Last week I noted a few things that dealing with diabetes has taught me over the last few months. This week I will, again without much in the way of organization or order, pass on a few more life lessons.
Much to my surprise, diabetes has turned out to be quite a good teacher. Before my diagnosis I had pretty much made my peace with the fact that the years ahead of me were not going to be as good as the years behind me. Being overweight and tired was the new normal for my life and there was no reason to expect anything different in the future. Diabetes changed all that. The long slow, but kind of comfortable, slide downhill had turned into a quick drop with plenty of bumps and sharp edges looming along the way. The comfortable rut was no longer an option. Since change was going to come, it might as well be good change. Diabetes as motivation and a life coach; an odd thought, but it has worked for me. I turn fifty-five this year and, just with the changes so far, I am already in better shape than I was at forty-five.
I wrote last time about trying to stay positive. It can be hard when you are overwhelmed with piles of complicated information about the care and maintenance of this new diabetic body you have somehow acquired. At first, I thought it was like being stuck forever with an old car from one of those "Rent a Wreck" places. When I thought about it a little more, I remembered a college friend who had a vintage British two seater sports car. He had to spend virtually every Saturday afternoon doing something to that machine, but it drove like a dream. So I decided to stop thinking of my diabetic body as a clunker and start thinking of it as a vintage sports coupe. Sure, it's maintenance intensive, but with a little restoration it can still move fast and take a corner.
Cars and coaching metaphors aside, there are some other practical things I have learned. First is that however strict you are with your diet, you still need to exercise. When I first started losing weight, I lost a lot of fat, but also lost muscle as well. Cutting down on carbohydrates alone helped my blood sugar substantially, but getting down to normal post-meal readings didn't happen until I started burning glucose through exercise and putting on a little muscle. A second lesson was that for me, at least, the most important part of starting an exercise program is showing up. I would try and justify skipping days by working hard on the occasions I did exercise. The trouble was that I didn't (couldn't) actually work that hard and just once or twice a week did not give me a foundation strong enough to make any real progress. So, six days a week I do something. If time is short, I just hit the treadmill for what time I have. I have started to treat exercise as daily medication and try to avoid skipping doses.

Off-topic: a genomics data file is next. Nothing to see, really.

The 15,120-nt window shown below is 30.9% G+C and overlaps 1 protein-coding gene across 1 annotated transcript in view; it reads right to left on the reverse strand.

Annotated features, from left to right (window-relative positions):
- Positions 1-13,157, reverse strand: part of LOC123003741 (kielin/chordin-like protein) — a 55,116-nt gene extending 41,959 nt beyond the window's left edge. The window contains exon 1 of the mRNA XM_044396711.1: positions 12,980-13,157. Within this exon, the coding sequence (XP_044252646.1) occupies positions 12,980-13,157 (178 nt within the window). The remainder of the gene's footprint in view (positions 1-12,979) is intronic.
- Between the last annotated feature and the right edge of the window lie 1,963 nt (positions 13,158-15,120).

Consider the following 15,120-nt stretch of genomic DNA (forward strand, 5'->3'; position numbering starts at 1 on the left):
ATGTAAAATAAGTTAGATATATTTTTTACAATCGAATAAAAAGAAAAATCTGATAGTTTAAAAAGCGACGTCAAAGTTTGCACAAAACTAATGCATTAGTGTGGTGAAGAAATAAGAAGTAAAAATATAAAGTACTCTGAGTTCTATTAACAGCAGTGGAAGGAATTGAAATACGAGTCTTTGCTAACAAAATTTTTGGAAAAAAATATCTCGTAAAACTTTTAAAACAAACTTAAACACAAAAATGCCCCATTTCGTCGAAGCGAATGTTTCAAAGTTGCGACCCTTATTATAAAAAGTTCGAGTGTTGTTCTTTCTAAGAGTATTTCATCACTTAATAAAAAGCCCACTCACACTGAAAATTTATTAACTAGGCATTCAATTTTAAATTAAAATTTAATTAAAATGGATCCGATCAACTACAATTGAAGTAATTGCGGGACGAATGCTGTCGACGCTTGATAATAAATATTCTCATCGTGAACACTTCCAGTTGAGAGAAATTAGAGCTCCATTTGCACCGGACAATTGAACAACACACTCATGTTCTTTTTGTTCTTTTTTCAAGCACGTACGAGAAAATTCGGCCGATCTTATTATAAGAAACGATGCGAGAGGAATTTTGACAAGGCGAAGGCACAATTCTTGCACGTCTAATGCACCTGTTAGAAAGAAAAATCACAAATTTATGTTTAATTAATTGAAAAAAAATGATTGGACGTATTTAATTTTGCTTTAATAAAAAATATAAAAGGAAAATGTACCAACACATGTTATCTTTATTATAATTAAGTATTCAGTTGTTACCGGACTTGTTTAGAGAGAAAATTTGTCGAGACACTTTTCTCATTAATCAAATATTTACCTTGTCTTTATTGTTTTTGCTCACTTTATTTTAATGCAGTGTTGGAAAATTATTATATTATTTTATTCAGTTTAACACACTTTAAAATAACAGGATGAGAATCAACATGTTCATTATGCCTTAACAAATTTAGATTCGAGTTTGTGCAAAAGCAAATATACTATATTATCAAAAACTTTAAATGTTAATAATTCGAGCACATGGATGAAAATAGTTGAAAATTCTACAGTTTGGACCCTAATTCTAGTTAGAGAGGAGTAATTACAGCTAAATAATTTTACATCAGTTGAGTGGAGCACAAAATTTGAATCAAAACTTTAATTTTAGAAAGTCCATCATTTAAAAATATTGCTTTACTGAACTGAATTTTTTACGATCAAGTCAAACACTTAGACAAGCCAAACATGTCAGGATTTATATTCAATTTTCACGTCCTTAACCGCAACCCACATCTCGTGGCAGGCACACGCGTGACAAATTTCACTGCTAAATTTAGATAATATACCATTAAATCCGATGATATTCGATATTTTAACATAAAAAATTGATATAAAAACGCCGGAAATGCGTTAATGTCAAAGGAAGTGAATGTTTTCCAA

Something I learned once I started putting in regular gym time is not to use the numbers on the scale as the sole measure of progress. I don't know where I read it, but a great alternative is to get a pair of pants in the size you are aiming for as part of your next goal. I started last summer with a 40 inch waist, dropped to a 38 last fall, and switched to a size 36 in February. My wife gave me a pair of 34 inch jeans at Easter. My weight has been hovering around 175 for a couple of weeks, but those jeans have gone from, "I can zip them up if I inhale really hard and don't breath or sit" to "Hey, these are kind of comfortable." I still weigh myself every morning, but I don't worry much about the result as long as those pants keep fitting better. The ultimate goal is not to hit a number on the scale, but to replace that unhealthy abdominal fat with muscle. I still have a long ways to go, but hey, the last time I wore 34 inch pants, the first George Bush was President.
Published On: April 23, 2010